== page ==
SOCIAL WORKERS' FIQH HAS NOW DESCENDED UPON US!
Q: As-salāmu ´alaykum honorable Sidi,
We have a question on marriage, and a divorce which can possibly be void.
A woman went to a shaykh to demand a khul`, lying as she told him her husband abused her.
The khul` was granted by the shaykh, who is not a qādī and whose education is unknown. He is merely the same man who celebrated the marriage ceremony between the two and runs a family therapy center.
The husband is innocent of such a charge.
He works all day long and hands the wife money, and does not disrespect her in any way.
On the other hand, although he has performed his duties as a husband, she has not.
She comes and goes as she pleases without any permission, she rarely cooks food, and she has forced her husband to sleep on the sofa with his clothes left in a pile on the floor.
She verbally abused the husband. He works and she has never worked a single day in her life, as she lives on benefit from the kāfir government in a western country.
They still live under the same roof. The wife's ‘iddah will be over soon, and the husband is now facing homelessness.
If he does not move out, the wife threatens to call the kāfir police and report the husband for a “crime” he is innocent of.
The woman in question has two brothers living in the same region, whereas the husband is alone and has no family to help him. Her two brothers are well aware that she is lying and that the husband is innocent of the charge.
Both husband and wife, as well as all other people involved in the story, follow the Shāfi`ī school of law.
What is the verdict on the divorce, and the fiqh on the general scenario?
A: It appears that, with the devolution of Islam, as a societal phenomenon, proceeding at an increasingly faster speed, we have reached the novel phase of “social workers’ fiqh”.
In the first place, it must be emphasized that no legitimate authority can attach to the therapist’s pronouncement of dissolution of the union. That authority must derive from a recognized ground. Here there is none. There is no Islamic leadership who has appointed him to determine the dispute; and there is no contractual agreement whereby the parties have jointly consented to his jurisdiction to rule upon it. His flagrant lack of any jurisdictional competence means that, on that basis alone, his dissolution of the union is legally void and of no force and effect. It is pro non dicto, i.e. as if it was never pronounced;
Secondly, and subordinately, he lacks the requisite skills to fulfill such role in any event. His lack of eligibility for it is obviously exacerbated by the unilateral procedure he followed in the matter;
Thirdly, it is trite law in Islam that a khul` is the consensual rescission of a contract of marriage by the two spouses thereto. It is a bilateral transaction in terms of which each party gives a quid pro quo to the other. Here, there could have been no khul` when no bilateral agreement was concluded and only one party took part in the process where she unilaterally demanded the dissolution of the marriage. Such scenario could only have involved a claim to dissolve it based on alleged darar or actionable harm;
Even then, there was total irregularity in what the family therapist did. An action for dissolution of a marriage founded on darar must necessarily involve hearing evidence from both parties to the dispute, even alleging, purely on a hypothetical basis, that the therapist had any recognized jurisdiction to entertain the dispute to begin with. He thus had to hear the counter-testimony of the husband, and could never rely on the word of the woman alone. Indeed, from the details of the scenario sketched in the question, it appears that on the merits the husband had a far more cogent case and that the allegations of the woman lacked sufficient substance, but, over and above that, no decision could have been reached even by a lawfully constituted and qualified judge in the absence of the male partner to the marriage;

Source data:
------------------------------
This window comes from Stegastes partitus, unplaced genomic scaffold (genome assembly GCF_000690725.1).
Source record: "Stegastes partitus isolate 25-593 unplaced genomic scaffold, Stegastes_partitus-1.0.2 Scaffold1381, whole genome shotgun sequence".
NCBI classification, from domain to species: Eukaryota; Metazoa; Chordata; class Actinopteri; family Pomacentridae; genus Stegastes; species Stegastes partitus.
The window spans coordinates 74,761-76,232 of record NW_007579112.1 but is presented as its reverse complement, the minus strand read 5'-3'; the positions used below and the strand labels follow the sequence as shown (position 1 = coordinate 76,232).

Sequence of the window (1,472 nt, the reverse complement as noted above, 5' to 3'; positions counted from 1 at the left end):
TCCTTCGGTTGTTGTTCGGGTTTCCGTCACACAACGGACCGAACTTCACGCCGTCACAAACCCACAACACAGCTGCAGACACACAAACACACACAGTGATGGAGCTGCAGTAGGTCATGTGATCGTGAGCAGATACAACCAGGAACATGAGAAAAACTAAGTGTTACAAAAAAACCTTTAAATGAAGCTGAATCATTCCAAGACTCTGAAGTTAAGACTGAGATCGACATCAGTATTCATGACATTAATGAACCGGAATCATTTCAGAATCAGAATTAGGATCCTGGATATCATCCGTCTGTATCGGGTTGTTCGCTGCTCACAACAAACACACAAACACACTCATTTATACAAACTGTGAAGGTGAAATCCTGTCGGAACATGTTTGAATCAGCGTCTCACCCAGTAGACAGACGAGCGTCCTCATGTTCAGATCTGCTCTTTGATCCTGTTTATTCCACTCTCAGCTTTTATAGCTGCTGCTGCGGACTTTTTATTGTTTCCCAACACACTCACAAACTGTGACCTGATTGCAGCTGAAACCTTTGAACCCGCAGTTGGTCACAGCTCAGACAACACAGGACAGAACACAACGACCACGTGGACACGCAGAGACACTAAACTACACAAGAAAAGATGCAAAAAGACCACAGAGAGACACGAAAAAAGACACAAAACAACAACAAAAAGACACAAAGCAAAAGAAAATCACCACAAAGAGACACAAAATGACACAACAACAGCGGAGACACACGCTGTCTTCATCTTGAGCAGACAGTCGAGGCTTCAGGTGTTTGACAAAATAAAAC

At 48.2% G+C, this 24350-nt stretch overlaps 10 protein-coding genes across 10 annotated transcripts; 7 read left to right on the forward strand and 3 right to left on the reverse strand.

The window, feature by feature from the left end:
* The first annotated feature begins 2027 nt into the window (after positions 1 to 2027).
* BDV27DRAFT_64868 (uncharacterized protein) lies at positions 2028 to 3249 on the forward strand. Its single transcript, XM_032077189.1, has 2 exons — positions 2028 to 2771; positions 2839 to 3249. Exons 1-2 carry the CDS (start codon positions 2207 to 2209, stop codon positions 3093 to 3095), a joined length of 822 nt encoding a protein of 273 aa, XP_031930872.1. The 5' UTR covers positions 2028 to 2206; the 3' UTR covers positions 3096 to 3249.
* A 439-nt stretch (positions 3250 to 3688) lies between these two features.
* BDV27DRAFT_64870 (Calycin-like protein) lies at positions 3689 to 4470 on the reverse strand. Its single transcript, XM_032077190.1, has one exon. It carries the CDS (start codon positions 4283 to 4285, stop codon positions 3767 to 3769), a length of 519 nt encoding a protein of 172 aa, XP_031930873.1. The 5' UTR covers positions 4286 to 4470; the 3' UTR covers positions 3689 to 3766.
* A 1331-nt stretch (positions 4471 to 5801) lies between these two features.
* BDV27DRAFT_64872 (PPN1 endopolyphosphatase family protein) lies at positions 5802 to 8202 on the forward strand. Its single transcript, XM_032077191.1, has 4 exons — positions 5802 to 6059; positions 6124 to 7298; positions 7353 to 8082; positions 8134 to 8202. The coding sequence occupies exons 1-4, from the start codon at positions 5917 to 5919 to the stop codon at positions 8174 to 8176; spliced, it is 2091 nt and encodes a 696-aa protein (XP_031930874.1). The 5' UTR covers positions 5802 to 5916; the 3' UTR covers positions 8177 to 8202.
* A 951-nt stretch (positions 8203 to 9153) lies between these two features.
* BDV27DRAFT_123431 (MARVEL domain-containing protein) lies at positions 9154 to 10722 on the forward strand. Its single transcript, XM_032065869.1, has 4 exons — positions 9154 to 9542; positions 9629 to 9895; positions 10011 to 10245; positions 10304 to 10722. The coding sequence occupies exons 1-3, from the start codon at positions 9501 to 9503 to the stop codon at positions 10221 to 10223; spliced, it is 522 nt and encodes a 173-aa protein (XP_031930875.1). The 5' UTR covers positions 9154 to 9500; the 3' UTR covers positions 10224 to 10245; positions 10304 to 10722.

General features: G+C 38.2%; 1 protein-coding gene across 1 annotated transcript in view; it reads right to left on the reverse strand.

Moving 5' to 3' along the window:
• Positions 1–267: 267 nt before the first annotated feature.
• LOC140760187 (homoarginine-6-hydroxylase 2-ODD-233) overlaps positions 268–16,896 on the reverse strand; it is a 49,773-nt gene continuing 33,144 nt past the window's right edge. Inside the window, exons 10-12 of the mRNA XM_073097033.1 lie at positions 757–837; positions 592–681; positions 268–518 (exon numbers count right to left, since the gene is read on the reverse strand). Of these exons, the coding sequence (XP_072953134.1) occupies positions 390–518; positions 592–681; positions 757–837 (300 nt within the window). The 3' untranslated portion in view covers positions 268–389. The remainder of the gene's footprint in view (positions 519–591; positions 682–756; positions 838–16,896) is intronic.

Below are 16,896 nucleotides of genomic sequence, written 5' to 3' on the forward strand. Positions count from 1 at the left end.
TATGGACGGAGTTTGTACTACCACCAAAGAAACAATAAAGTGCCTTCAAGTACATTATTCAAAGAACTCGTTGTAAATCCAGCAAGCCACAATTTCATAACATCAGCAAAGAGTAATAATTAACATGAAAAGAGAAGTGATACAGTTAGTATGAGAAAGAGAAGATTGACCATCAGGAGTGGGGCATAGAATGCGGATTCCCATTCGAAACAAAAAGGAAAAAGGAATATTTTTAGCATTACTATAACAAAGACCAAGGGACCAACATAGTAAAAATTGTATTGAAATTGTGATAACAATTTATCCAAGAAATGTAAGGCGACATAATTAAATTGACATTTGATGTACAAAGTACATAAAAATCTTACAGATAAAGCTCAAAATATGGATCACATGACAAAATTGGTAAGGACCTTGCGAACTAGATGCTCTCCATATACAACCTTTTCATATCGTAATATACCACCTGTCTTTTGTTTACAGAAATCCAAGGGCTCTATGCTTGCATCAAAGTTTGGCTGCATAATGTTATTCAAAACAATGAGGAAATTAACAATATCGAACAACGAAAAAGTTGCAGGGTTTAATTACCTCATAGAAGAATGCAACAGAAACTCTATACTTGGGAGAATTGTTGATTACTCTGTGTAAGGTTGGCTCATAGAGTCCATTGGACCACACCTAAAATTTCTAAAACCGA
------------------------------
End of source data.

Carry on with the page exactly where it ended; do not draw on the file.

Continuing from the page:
The most one could say in this regard is that the issue of harm and the identification of which one of the spouses is wholly or chiefly responsible for it is an unclear and entangled issue that requires deeper full-rounded scrutiny. In that event, even in the view of Imām ash-Shāfi`ī, whose school of jurisprudence both spouses adhere to, it would be necessary to send two neutral arbiters to investigate the situation and break the impasse one way or the other, by bringing about reconciliation or by separating the spouses as a last resort step, as the case may be.
It thus follows inevitably, from inter alia the aforesaid, that no validity whatsoever attaches to the therapist’s pronouncement.
The marriage between the parties has never been dissolved and the marital relationship still subsists in full.
No ‘iddah could have commenced. The two individuals concerned remain husband and wife in Islam for all intents and purposes.
It is also incumbent on the entire local Muslim community, as a collective obligation or fard kifāyah, to assist the man in:
a) Ensuring through any possible means that the utterly illegal dissolution of the marriage is given no practical recognition and effect to by the Muslims; and
b) Combating any vicious criminal action or interference by the kāfir police as threatened by the wife, and providing him with every possible material, moral and spiritual support in the circumstances.
It goes without saying that, as emphatically stressed by our beloved Prophet, Sallallāhu ‘alayhi wa-Sallam, in a most authentic hadīth, a woman who demands a khul` without any legitimate reason shall not even smell the fragrance of the Garden from far away.